“What if the only things you had today were what you gave thanks for yesterday?”
My friend Jen shared this quote with me last week because she and I both know it’s much easier to complain, than it is to give thanks. I am the kind of person who likes (and unfortunately is quite good at) pointing out the things that are not quite working. If you’re familiar with the Enneagram I am a classic One; The Reformer.
I like to make things better. I can walk into a room, a meeting or really, any situation and my immediate thought is, “Ok, how can I make this better?” Words like change, improve and fix are my manta, but I am finding that these words leave very little space for gratefulness and contentment. When you’re often focused on what’s not working it’s easy to lose sight of what is.
What if instead of trying to make everything better, I started trying to be thankful for how things are?
• I want to be a person who gives thanks for my health and the ability to move and run free from aches and pains. • I want to be a person who sees the opportunities I’ve had to travel, attend college, and own a car as a privilege that I have been given, not a right that I have earned. • I want to be a person who gives thanks that I have enough money to buy today’s meal and plenty to share tomorrow. • I want to be thankful for my country, but not abuse its power or support its’ abuse of others. • I want to be grateful for running water in my house, a soft bed to lay my head and a roof that protects me from rain—luxuries that almost 2 million people in the world don’t have. • I don’t want to take for granted the fact that I can read a book or breathe in clean air or walk without fear in the street. • I am thankful that I have the freedom to choose what I want to do, who I want to marry and what I believe. • I want to be person who gives thanks for the small things; a hand to hold, a friend who knows me, a gorgeous sunset. • I want to learn how to have a thankful heart, even in hardship and loss. • I want to be a person that can be thankful for the what, even when I don’t understand the why.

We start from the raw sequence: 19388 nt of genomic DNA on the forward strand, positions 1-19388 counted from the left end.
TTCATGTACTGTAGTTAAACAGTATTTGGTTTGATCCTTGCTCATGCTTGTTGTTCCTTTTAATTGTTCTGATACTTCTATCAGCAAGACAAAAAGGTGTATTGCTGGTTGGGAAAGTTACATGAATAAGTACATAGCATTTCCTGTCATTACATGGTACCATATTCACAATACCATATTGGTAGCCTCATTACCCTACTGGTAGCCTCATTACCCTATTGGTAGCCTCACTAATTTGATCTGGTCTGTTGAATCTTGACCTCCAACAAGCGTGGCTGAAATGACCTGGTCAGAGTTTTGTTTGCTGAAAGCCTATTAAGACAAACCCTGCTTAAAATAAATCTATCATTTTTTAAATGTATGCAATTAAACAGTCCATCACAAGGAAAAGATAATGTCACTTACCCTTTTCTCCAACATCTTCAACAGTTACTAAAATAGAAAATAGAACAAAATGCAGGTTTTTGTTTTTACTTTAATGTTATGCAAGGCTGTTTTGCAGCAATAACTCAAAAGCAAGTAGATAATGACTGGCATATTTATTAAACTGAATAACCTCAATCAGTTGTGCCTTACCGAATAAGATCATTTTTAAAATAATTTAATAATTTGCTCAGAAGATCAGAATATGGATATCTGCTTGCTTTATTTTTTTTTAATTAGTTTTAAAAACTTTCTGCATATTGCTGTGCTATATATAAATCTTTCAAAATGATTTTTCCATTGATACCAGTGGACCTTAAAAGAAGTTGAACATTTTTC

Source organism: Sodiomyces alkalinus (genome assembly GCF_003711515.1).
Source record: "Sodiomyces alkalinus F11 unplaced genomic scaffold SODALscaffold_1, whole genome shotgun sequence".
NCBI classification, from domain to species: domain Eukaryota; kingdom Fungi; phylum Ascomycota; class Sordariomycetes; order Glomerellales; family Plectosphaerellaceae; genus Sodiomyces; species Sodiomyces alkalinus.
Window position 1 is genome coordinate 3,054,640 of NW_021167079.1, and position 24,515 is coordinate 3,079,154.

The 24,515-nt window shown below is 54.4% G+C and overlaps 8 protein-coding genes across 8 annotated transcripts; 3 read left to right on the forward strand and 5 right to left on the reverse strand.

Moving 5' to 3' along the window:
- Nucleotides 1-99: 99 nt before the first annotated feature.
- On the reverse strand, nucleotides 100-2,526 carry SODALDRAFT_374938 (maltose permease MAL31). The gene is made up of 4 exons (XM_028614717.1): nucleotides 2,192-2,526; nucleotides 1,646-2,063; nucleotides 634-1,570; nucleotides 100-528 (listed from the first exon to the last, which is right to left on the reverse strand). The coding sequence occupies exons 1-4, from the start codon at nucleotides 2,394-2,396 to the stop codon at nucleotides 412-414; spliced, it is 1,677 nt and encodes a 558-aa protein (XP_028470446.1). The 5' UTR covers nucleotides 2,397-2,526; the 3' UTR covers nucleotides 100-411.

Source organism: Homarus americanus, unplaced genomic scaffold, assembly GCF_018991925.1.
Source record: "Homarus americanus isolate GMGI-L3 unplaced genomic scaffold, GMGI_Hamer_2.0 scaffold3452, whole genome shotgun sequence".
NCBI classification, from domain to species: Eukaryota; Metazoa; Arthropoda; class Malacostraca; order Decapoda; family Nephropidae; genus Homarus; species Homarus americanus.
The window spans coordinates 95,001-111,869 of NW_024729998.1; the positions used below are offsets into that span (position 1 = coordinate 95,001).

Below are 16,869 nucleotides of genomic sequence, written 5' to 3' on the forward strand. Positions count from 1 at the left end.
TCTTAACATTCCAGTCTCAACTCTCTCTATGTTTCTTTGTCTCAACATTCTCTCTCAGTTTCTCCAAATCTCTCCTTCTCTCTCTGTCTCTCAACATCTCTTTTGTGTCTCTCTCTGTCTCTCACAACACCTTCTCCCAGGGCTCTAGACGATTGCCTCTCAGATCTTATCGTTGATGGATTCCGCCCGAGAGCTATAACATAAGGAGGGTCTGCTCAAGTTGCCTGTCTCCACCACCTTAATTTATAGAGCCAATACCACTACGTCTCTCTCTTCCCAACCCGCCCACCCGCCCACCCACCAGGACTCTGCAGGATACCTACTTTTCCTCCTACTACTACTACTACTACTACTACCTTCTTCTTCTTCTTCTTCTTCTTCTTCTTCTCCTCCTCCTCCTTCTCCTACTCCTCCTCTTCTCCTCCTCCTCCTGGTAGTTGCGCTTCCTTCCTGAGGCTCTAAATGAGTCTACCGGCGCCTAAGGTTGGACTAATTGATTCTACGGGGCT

So, I ask you dear reader: “What if the only things you had today were what you gave thanks for yesterday?”
What would you give thanks for?